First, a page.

While the brakes have been put on HS2 for now, OEMs and engineers should consider how trains travelling up to 250 mph will function safely; that includes their braking systems. Steve Hughes, managing director of power quality specialist REO UK, explains how braking resistors will be crucial for stopping the world’s fastest trains.
Slowing down a car is relatively simple. Depressing the brake pedal pushes two pieces of metal together, and the friction between these slows the vehicle down. This technology is simple and cost-effective, yet also safe and reliable.
This works well for vehicles that weigh up to a few tonnes, but deficiencies become apparent in locomotives that are ten or 20 times that weight.
Braking a train with smaller disc brakes, as typically found in cars, would melt them away in seconds. That’s why many trains employ huge discs and callipers, across multiple axles, to achieve their breaking force. While this approach works, it has several downsides such as significant weight, physical wear over time and high maintenance costs.
Another deficiency of larger disc brakes is revealed in modern high-speed trains. Imperfections, warping, fouling and inconsistent wear on the braking surfaces cause the braking force to vary through each rotation of the disc. This rotationally variable braking profile causes vibrations. These can reduce braking performance, decrease passenger and driver comfort and increase overall maintenance requirements as the train is effectively shaken apart over time.
There is an alternative approach to slowing a massive, multi-tonne locomotive that might seem somewhat counter-intuitive. It involves exercising the smallest and lightest of the charged elementary particles: electrons.
This approach relies on the fact that electric motors and generators are one and the same. Just as pushing power to an electric motor causes the driveshaft to move, moving the driveshaft causes the motor to push electrons around the wire.
By resisting the flow of these electrons — with several resistors, for instance — a negative torque is created on the driveshaft. Just like that, a rheostatic brake is created. These systems neatly avoid the issues experienced with larger disc brakes, mentioned above, because they do not rely on physical contact and friction.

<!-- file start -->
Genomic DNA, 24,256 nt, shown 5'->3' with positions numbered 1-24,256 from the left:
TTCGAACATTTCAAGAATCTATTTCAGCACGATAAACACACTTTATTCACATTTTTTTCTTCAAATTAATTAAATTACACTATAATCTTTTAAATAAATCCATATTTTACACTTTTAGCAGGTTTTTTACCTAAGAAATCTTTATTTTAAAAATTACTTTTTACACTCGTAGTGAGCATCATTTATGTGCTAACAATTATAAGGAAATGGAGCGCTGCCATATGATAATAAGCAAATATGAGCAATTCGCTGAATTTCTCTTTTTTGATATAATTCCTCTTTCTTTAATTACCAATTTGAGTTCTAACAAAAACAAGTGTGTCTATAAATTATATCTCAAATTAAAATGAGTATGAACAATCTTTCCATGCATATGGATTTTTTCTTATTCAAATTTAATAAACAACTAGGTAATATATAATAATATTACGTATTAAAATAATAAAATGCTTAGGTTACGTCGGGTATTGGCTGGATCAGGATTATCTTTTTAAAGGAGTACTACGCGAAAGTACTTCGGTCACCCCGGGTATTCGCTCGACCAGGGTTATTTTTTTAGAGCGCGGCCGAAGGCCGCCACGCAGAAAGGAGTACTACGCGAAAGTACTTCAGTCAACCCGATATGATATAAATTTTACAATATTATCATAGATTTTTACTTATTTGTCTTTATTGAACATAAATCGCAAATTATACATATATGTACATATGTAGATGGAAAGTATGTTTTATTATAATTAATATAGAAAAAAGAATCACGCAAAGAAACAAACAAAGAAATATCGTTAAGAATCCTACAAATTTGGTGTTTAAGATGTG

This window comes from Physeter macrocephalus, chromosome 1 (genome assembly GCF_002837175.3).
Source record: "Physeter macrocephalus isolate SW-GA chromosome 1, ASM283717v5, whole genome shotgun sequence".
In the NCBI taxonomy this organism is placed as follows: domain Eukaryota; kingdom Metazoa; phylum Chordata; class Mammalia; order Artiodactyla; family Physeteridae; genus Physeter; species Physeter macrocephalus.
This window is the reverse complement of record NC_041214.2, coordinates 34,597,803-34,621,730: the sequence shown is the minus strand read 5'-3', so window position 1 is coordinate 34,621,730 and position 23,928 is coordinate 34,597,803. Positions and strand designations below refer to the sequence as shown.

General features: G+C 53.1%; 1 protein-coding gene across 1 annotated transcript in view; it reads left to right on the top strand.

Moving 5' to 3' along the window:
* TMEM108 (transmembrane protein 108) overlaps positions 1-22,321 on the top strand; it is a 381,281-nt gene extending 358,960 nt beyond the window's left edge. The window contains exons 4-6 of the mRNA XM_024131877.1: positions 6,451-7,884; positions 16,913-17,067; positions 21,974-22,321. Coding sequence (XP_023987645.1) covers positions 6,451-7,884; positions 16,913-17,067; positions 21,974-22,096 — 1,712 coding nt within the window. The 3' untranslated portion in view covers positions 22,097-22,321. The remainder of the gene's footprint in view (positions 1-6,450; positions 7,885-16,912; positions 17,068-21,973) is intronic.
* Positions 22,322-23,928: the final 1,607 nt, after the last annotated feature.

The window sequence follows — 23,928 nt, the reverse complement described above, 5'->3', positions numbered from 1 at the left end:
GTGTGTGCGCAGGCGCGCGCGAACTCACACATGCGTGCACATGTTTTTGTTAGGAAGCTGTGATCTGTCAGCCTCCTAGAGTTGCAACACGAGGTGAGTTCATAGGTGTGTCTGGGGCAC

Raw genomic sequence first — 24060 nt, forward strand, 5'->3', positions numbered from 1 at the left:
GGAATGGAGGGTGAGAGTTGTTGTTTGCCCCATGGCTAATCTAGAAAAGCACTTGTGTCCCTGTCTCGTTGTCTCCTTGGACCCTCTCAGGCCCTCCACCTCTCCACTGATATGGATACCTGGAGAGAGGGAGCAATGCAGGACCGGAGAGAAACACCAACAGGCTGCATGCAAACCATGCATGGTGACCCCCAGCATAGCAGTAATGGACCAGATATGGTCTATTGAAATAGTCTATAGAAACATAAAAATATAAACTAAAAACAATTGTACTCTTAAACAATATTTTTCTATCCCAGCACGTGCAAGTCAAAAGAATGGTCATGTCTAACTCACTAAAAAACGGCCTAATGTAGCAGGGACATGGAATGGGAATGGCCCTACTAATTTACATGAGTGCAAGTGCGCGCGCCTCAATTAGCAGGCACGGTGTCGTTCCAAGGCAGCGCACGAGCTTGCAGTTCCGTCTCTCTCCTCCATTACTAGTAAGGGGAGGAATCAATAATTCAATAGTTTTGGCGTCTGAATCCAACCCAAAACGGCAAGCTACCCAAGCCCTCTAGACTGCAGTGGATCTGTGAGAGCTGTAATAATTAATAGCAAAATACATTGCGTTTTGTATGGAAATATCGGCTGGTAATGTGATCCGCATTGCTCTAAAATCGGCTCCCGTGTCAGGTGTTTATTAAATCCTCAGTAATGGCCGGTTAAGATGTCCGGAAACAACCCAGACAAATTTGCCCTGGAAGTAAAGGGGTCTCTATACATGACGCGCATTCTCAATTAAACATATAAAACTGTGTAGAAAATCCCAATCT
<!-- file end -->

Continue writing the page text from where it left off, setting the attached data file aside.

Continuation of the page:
A further advantage of rheostatic braking comes from its ability to concentrate the braking resistors, and therefore braking heat, in one place. This means that heat dissipation equipment can be focussed on one area, instead of being distributed across multiple brakes on multiple axles. By designing the vehicle around this braking scheme, engineers can find additional uses for the waste heat, such as heating the carriages.
This approach significantly reduces complexity, costs and associated maintenance when compared with alternative methods. Design and operational simplicity is always beneficial, especially in critical systems like braking.
Rheostatic braking also allows for traction to be maintained during braking. If the braking force exceeds the friction between the wheel and track, the wheel will skid. Skidding extends braking distances, so to stop the train as quickly as possible, these forces must be closely balanced.
In a mechanical system, temperature, wear and fouling are just a handful of the factors that impact the braking force. These must be accounted for, so the brakes do not exceed the traction. Comparatively, the only parameter in electrical brakes that requires adjustment is the resistance across the motor-generator — this dramatically simplifies traction control.
It is one thing to get trains to travel at speeds of up to 250 mph, but it’s quite another making them stationary again. Brakes are arguably the last component that you want to fail, no matter the application. Therefore, the quality of the components that make up the system is paramount.